biblatex-archaeology in its environment Ⅳ: Pandoc

Pandoc is a command line tool for converting from one markup to another. It uses a largely enhanced markdown syntax as intermediate format. This allows for adding input and output filters for only one format instead of writing them for every possible conversion anew. In case you don’t know what markdown is: It was invented for writing HTML quickly by using markup which was common in plain *.txt files. Markdown variants are used fi. by the Wikipedia editor or GitHub README files.. An universal markup converter needs much more elements than is necessary for HTML (eg. footnotes, citations, math etc.). But of course, this approach has its limits. Pandoc supports a lot of elements common in various formats, but cannot provide all special cases which were ever implented in one of its filter formats. Remark that Pandoc my be inside other markdown formats. R markdown is in fact Pandoc markdown, as RStudio is shipped with Pandoc.

In version 2.12 I have used for this post, Pandoc returns the following input formats

$ pandoc --list-input-formats
biblatex
bibtex
commonmark
commonmark_x
creole
csljson
csv
docbook
docx
dokuwiki
epub
fb2
gfm
haddock
html
ipynb
jats
jira
json
latex
man
markdown
markdown_github
markdown_mmd
markdown_phpextra
markdown_strict
mediawiki
muse
native
odt
opml
org
rst
t2t
textile
tikiwiki
twiki
vimwiki

and the following output formats:

$ pandoc --list-output-formats
asciidoc
asciidoctor
beamer
biblatex
bibtex
commonmark
commonmark_x
context
csljson
docbook
docbook4
docbook5
docx
dokuwiki
dzslides
epub
epub2
epub3
fb2
gfm
haddock
html
html4
html5
icml
ipynb
jats
jats_archiving
jats_articleauthoring
jats_publishing
jira
json
latex
man
markdown
markdown_github
markdown_mmd
markdown_phpextra
markdown_strict
mediawiki
ms
muse
native
odt
opendocument
opml
org
pdf
plain
pptx
revealjs
rst
rtf
s5
slideous
slidy
tei
texinfo
textile
xwiki
zimwiki

As you can see,, both BibTeΧ and biblatex are available as input and output format. It is not possible to convert to any format and it doesn’t change field names between BibTeΧ and biblatex. If this is your use case, you are better off with Biber’s tool mode. The markdown format produces a file in YAML format which is Pandocs way to store document metadata. This can be used as external bibliography database. In principle, this has nothing to do with writing LaTeΧ files. The same holds for CSL JSON. You can only convert between these.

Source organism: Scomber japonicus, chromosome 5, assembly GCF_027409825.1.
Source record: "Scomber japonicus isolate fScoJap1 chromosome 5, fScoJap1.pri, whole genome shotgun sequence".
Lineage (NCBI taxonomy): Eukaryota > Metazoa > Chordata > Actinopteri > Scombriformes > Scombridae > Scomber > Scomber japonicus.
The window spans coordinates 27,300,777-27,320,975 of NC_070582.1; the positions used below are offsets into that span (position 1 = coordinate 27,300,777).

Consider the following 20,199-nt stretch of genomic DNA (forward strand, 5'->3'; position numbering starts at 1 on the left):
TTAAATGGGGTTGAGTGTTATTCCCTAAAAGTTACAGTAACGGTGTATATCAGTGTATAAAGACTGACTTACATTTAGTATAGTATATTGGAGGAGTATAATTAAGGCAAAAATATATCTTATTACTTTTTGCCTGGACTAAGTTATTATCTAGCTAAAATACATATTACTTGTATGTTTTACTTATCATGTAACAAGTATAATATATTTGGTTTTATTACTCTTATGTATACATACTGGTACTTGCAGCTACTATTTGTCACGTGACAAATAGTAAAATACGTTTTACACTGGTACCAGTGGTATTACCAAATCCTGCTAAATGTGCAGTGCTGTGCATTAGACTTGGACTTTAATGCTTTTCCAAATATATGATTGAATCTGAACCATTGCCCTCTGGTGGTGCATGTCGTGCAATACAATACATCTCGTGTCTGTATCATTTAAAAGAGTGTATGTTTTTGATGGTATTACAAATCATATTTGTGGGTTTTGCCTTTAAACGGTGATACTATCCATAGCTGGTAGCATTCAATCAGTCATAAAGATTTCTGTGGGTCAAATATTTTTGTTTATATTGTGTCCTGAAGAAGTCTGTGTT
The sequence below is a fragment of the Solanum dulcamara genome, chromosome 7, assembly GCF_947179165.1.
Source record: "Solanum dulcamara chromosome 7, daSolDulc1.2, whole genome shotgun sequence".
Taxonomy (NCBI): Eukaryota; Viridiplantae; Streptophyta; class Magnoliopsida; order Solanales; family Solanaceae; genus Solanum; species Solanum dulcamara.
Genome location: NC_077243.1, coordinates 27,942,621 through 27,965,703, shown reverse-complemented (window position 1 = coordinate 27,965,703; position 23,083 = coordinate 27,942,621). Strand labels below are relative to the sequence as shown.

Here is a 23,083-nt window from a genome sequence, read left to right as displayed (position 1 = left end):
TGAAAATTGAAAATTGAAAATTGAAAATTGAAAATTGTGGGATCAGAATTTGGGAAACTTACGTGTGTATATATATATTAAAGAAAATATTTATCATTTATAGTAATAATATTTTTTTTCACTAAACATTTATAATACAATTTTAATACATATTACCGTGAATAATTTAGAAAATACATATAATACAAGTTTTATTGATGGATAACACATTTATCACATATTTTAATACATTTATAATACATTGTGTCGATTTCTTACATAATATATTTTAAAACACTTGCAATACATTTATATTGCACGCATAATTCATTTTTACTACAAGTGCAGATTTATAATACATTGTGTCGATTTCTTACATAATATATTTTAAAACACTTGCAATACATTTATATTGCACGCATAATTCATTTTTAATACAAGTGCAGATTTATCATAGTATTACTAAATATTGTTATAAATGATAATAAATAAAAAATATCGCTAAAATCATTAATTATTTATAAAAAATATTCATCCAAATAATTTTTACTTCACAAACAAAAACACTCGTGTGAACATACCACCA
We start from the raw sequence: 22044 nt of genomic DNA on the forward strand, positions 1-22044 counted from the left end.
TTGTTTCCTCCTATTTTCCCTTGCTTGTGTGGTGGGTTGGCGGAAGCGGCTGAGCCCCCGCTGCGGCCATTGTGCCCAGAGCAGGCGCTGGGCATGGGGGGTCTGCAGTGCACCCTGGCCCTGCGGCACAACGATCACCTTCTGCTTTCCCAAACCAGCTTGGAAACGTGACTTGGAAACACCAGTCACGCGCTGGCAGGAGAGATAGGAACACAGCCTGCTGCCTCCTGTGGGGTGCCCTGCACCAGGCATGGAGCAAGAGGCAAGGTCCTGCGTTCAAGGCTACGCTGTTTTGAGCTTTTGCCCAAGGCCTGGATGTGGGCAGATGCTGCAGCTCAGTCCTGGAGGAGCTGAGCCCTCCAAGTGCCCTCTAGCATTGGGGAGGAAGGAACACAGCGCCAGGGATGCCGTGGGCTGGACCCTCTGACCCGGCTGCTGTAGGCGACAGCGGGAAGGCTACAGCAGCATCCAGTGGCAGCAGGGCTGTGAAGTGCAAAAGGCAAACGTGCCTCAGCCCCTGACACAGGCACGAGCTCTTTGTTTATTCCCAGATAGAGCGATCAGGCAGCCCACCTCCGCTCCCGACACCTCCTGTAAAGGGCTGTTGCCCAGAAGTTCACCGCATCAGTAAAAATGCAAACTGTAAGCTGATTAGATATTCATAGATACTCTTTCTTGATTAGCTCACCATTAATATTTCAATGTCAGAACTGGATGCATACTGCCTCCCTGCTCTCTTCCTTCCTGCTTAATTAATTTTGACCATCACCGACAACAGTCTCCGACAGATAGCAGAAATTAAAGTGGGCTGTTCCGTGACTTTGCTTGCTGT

There are two ways to add bibliographic data to a document: as document metadata or as external bibliography. I will restrict myself to the latter. If you want to get a LaTeΧ file with biblatex commands, there is a --biblatex option. It will not work with other output formats (even not with PDF, although Pandoc runs LaTeΧ for it!). For other document formats there are the options --csl, --citeproc and --bibliography. The first one eats a CSL (Citation Style Language) file, the middle one a file were the refernces are processed and the latter a database in one of the aforementioned formats. CSL files are easy to obtain. There is big repository on Zotero and they are shipped with Citavi.

The issues with Pandoc very much resemble those with LyΧ. The Pandoc referencing system provides common bibliographic facilities but not fine granulated possibilities of a special purpose package like biblatex-archaeology. Although I like it very much, I don’t think it is made for huge publication projects. Besides the limited bibliography features remark that there is no semantic markup in Pandoc markdown.

biblatex-archaeology in its environment Ⅳ: Pandoc 1

Ingram Braun

Archaeologist, web developer, proofreader

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